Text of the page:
Migrants left stranded in engineless dinghy in the Channel
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In a campaign which has run since December, migrants considering making the treacherous crossing from France are warned “we will return you”. It adds that attempting to make the journey will “put your child’s life in danger”.
The adverts have been running on Facebook and on Instagram.
Slogans featured include: “There is no hiding place”, “Don’t put your or your child’s life in danger” and “We will return you”.
Each advert was translated into Kurdish, Arabic, Persian and Pashto.
Details of the cost of the adverts were uncovered via a Freedom of Information request submitted by PA.
The Home Office said they reached thousands of people, highlighting the risks of making the dangerous crossing.
However, despite the efforts to quell numbers, crossings have hit an all time high this summer.
The number of migrants who have crossed the Channel to enter Britain illegally this year has already surpassed the total number from 2020.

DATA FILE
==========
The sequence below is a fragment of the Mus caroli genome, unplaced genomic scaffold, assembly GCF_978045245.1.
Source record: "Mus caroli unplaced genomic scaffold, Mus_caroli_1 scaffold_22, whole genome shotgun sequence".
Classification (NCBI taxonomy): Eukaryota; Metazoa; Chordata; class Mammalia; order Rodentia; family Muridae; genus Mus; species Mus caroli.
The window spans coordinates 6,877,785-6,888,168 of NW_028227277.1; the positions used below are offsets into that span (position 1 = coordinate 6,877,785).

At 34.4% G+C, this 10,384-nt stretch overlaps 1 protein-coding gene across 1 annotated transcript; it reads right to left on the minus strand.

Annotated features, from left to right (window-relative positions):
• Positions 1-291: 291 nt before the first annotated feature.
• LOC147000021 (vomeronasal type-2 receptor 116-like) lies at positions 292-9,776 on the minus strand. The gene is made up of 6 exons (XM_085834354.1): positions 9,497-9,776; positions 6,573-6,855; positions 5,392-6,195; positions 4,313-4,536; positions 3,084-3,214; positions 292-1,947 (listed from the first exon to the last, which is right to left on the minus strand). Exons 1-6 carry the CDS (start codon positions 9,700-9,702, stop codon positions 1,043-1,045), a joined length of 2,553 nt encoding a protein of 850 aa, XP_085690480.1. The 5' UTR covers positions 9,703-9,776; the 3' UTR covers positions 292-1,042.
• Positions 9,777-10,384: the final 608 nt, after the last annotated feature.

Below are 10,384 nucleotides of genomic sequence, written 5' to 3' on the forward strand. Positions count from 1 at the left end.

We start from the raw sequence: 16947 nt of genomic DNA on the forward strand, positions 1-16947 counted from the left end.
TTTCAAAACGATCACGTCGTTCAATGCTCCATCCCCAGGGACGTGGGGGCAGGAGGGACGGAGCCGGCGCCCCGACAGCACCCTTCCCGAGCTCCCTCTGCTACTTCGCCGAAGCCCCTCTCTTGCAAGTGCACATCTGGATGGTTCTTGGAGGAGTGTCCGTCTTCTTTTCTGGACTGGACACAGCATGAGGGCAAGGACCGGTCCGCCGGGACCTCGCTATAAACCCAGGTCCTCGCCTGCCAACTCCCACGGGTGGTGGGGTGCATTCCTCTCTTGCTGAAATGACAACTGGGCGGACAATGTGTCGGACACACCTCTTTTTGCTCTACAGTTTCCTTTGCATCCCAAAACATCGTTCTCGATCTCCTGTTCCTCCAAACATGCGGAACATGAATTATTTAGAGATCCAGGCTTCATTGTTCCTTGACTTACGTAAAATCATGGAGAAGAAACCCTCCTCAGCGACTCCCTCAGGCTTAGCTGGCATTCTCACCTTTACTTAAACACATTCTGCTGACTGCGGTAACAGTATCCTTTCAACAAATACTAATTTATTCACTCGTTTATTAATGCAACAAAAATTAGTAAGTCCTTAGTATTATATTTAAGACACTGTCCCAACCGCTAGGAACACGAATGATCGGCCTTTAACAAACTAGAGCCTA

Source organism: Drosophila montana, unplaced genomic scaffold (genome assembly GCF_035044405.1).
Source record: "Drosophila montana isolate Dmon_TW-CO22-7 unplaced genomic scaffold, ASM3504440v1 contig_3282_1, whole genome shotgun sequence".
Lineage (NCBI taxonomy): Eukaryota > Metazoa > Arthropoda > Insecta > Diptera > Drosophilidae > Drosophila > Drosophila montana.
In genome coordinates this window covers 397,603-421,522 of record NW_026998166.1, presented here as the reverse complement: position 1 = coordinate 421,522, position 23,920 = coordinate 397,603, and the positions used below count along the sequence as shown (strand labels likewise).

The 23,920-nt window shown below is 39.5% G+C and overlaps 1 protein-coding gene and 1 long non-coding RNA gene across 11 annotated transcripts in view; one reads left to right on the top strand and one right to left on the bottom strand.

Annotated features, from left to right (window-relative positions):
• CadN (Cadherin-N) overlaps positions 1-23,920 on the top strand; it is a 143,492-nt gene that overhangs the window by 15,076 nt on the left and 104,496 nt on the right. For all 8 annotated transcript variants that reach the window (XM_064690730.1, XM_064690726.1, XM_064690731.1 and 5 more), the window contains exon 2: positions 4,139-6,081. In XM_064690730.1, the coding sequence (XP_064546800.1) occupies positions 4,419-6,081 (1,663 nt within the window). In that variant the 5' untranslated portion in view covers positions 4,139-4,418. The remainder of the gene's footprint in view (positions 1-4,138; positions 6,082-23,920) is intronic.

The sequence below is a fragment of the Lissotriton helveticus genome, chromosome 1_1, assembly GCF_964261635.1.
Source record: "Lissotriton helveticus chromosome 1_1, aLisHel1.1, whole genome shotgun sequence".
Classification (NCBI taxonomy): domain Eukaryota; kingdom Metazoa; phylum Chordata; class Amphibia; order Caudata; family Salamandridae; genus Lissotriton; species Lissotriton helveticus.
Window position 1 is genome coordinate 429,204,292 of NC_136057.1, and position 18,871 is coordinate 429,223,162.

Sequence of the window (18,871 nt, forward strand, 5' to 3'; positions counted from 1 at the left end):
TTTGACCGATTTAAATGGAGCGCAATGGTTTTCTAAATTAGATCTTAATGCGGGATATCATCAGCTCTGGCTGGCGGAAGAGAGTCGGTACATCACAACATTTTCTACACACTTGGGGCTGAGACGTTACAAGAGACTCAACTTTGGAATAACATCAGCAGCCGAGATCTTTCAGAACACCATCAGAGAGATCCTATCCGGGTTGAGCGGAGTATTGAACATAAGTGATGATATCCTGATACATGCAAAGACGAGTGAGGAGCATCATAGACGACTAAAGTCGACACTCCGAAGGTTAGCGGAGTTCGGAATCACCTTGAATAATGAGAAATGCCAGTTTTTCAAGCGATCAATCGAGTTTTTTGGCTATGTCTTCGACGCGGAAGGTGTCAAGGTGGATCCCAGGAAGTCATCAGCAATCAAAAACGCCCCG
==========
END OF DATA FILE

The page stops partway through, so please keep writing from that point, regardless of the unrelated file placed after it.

More than 9,250 people have made the journey across the Dover Strait.
Last year 8,410 made the crossing, which was an annual record in itself.
Hundreds continue to attempt to make the tricky journey each day.
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Many are asylum seekers who have fled from war zones in Syria and Libya.
Last week Priti Patel signed an agreement with her French counterpart in a bid to reduce crossings.
As part of the deal France agreed to double the number of police patrolling northern beaches.
They also agreed to deepen intelligence sharing in a bid to thwart the operations of abhorrent smuggling gangs persuading people to take the journey.
Ms Patel agreed to give France an extra £52million to help fund the increased patrols.
Despite record crossings, officials say their joint work with the French has helped stop over 7500 people from leaving French beaches so far this year.
“The British people have simply had enough of illegal migration and the exploitation of migrants by criminal gangs,” Ms Patel said last week.
“Illegal immigration is driven by serious organised criminals and people smugglers.
“The public are rightly angry that small boats are arriving on our shores, facilitated by appalling criminal gangs who profit from human misery and put lives at risk.”
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